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Bible Commentaries

Albert Barnes' Notes on the Whole Bible

Song of Solomon 2



Verse 1

The division of the chapters is unfortunate; Isaiah 35:1) “rose.” The etymology is in favor of its being a bulbous plant (the white narcissus, Conder). “Sharon” is usually the proper name of the celebrated plain from Joppa to Caesarea, between the hill-country and the sea, and travelers have remarked the abundance of flowers with which this plain is still carpeted in spring. But in the time of Eusebius and Jerome there was a smaller plain of Sharon (Saron) situated between Mount Tabor and the sea of Tiberias, which would be very near the bride‘s native home if that were Shunem.

Verse 2

The king resumes, taking up the bride‘s comparison: “As the lily excels in beauty the thorny shrubs among which it grows, so my friend excels her companions.”

Verses 3-7

The bride‘s answer: “As the ‹tappuach‘ with its fragrant fruit excels the barren trees of the wild wood, so my beloved his associates and friends etc.” תפוח tappûach may in early Hebrew have been a generic name for apple, quince, citron, orange etc.

Exodus 17:15 note).

2 Samuel 6:19 note; 1 Chronicles 16:3; Hosea 3:1). For an instance of the reviving power of dried fruit, see 1 Samuel 30:12.

Deuteronomy 33:27; Proverbs 4:8.

Song of Song of Solomon 2:7

Render: “I adjure you … by the gazelles, or by the hinds of the field, that ye stir not up nor awaken love until it please.” The King James Version, “my love,” is misleading. The affection or passion in itself, not its object, is here meant. This adjuration, three times significantly introduced as a concluding formula (marginal references), expresses one of the main thoughts of the poem; namely, that genuine love is a shy and gentle affection which dreads intrusion and scrutiny; hence the allusion to the gazelles and hinds, shy and timid creatures.

The complementary thought is that of Song of Song of Solomon 8:6-7 , where love is again described, and by the bride, as a fiery principle.

Verses 8-17

The bride relates to the chorus a visit which the beloved had paid her some time previously in her native home. He on a fair spring morning solicits her company. The bride, immersed in rustic toils, refuses for the present, but confessing her love, bids him return at the cool of day. It is a spring-time of affection which is here described, still earlier than that of the former chapter, a day of pure first-love, in which, on either side, all royal state and circumstance is forgotten or concealed. Hence, perhaps, the annual recitation of the Song of Songs by the synagogue with each return of spring, at the Feast of Passover, and special interpretations of this passage by Hebrew doctors, as referring to the paschal call of Israel out of Egypt, and by Christian fathers, as foreshadowing the evangelic mysteries of Easter - Resurrection and Regeneration. The whole scene has also been thought to represent the communion of a newly-awakened soul with Christ, lie gradually revealing Himself to her, and bidding her come forth into fuller communion.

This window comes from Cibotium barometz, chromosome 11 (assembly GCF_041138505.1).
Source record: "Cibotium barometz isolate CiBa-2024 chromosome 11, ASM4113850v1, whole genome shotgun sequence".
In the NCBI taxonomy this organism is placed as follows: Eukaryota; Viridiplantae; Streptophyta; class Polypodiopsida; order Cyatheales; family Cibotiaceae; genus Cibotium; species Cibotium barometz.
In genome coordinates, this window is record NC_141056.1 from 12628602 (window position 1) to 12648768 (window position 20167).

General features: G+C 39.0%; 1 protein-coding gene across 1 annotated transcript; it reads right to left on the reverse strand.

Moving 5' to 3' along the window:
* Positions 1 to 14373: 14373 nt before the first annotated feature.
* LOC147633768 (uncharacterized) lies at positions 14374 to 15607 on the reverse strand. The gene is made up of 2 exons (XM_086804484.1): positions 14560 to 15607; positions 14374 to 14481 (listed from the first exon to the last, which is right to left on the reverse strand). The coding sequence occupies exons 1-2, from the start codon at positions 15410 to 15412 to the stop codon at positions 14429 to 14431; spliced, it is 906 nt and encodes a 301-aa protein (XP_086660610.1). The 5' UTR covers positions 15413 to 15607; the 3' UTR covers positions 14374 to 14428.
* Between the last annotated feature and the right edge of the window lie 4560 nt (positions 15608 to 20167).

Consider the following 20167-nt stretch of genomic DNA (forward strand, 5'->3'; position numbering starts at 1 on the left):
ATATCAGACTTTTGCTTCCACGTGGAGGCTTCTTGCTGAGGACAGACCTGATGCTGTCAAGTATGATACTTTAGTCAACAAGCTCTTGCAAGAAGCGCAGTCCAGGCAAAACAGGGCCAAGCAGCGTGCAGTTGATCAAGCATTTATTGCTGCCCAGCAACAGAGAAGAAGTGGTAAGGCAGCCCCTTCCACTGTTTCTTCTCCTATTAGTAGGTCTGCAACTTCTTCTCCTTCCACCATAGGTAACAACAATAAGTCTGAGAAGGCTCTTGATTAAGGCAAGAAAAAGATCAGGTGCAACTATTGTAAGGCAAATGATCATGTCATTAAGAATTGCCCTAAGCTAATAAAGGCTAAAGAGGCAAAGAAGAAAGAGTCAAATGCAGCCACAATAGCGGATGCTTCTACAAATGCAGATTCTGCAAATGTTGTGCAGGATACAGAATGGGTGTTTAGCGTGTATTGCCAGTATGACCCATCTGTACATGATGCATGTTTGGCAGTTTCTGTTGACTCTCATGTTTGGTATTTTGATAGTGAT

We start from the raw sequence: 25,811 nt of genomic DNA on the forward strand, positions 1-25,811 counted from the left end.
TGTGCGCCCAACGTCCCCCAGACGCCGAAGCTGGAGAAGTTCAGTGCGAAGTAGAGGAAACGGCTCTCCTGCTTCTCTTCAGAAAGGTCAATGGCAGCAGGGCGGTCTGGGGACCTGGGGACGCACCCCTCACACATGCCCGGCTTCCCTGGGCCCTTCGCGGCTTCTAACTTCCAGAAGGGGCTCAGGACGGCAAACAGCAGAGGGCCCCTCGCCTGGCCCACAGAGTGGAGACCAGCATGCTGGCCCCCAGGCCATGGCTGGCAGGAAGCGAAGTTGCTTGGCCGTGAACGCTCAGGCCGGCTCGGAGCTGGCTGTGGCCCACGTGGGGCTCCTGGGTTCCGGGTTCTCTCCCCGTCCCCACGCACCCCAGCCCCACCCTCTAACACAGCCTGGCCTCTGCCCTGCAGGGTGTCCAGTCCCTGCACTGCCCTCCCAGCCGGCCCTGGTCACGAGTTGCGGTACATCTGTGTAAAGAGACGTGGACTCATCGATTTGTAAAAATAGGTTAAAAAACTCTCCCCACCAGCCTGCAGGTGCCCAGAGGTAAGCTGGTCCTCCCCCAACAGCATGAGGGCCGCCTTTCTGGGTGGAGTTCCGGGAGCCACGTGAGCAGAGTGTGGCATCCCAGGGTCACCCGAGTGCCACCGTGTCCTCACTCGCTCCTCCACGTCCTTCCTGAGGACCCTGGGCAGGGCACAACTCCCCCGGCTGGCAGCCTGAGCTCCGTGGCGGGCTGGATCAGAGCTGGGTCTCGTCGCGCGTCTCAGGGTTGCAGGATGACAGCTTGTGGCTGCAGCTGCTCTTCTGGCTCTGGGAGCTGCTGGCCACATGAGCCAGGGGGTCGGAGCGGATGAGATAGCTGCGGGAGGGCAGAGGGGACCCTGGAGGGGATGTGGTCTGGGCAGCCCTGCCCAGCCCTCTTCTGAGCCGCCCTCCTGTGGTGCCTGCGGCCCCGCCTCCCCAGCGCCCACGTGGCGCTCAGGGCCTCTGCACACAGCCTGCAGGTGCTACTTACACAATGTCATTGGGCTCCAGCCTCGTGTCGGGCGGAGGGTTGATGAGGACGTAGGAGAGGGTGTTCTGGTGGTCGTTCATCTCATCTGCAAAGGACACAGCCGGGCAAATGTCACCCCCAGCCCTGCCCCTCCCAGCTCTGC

Isaiah 13:4).

Proverbs 5:19 note). The points of comparison here are beauty of form, grace, and speed of movement. In 2 Samuel 2:18; 1 Chronicles 12:8, princes are compared to “gazelles.”

Wall - The clay-built wall of the house or vineyard of the bride‘s family, different from the strong wall of a city or fortress Joel 2:23, i. e., Nisan or Abib, corresponding to the latter part of March and early part of April. Cyril interpreted Ezekiel 13:4).

Genesis 3:8 “the cool” or breathing time of the day.

And the shadows flee - i. e., Lengthen out, and finally lose their outlines with the sinking and departure of the sun (compare Jeremiah 6:4). As the visit of the beloved is most naturally conceived of as taking place in the early morning, and the bride is evidently dismissing him until a later time of day, it seems almost certain that this interpretation is the correct one which makes that time to be evening after sunset. The phrase recurs in 2 Samuel 2:29, not far from Mahanaim (Song of Song of Solomon 6:13 margin). If used in a symbolic sense, mountains of “separation,” dividing for a time the beloved from the bride. This interpretation seems to be the better, though the local reference need not be abandoned.


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Bibliography Information
Barnes, Albert. "Commentary on Song of Solomon 2:4". "Barnes' Notes on the Whole Bible". 1870.

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